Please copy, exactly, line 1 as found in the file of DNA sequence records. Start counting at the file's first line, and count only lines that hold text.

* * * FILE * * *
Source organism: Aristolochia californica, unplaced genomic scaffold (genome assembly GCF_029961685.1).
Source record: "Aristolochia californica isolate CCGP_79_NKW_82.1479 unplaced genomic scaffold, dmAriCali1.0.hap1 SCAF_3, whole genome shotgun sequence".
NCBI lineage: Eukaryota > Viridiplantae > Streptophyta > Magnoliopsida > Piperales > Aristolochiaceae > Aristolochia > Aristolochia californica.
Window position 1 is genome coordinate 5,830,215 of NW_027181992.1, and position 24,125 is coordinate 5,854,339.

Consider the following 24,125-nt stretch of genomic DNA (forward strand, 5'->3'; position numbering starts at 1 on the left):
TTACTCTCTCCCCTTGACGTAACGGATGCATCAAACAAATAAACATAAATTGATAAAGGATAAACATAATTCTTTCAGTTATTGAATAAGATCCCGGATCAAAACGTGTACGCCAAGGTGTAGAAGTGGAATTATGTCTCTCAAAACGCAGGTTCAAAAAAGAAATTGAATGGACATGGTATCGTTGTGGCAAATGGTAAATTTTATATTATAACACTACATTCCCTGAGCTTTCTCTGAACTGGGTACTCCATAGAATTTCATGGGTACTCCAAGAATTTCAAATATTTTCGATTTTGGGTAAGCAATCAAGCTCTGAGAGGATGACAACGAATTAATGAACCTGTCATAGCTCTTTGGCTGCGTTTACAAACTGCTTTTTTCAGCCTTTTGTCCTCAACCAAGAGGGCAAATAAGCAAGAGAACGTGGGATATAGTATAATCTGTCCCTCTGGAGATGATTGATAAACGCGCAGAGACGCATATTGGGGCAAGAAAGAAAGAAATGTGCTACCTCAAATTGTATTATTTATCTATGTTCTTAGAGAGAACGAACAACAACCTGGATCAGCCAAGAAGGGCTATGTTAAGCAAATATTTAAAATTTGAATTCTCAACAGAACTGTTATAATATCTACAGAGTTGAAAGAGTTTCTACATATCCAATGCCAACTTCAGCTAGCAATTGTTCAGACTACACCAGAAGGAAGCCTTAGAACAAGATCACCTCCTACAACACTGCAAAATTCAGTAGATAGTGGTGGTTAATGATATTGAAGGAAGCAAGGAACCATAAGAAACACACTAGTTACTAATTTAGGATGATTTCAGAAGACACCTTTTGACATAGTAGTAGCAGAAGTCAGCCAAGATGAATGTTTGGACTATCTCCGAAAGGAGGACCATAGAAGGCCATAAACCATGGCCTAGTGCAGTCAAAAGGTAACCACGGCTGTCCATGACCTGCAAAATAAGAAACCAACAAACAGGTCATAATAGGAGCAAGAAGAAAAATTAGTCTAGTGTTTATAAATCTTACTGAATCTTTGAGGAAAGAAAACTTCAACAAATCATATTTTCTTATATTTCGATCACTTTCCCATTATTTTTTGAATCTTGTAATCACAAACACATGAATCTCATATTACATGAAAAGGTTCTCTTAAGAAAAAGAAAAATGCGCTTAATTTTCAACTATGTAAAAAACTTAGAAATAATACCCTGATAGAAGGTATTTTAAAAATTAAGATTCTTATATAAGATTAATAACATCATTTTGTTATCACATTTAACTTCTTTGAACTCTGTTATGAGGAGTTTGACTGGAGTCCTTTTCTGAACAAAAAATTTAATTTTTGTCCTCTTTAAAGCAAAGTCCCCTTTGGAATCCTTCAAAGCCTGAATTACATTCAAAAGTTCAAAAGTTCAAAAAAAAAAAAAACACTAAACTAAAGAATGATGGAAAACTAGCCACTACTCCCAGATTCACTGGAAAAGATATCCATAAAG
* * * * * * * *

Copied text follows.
Source organism: Aristolochia californica, unplaced genomic scaffold (genome assembly GCF_029961685.1).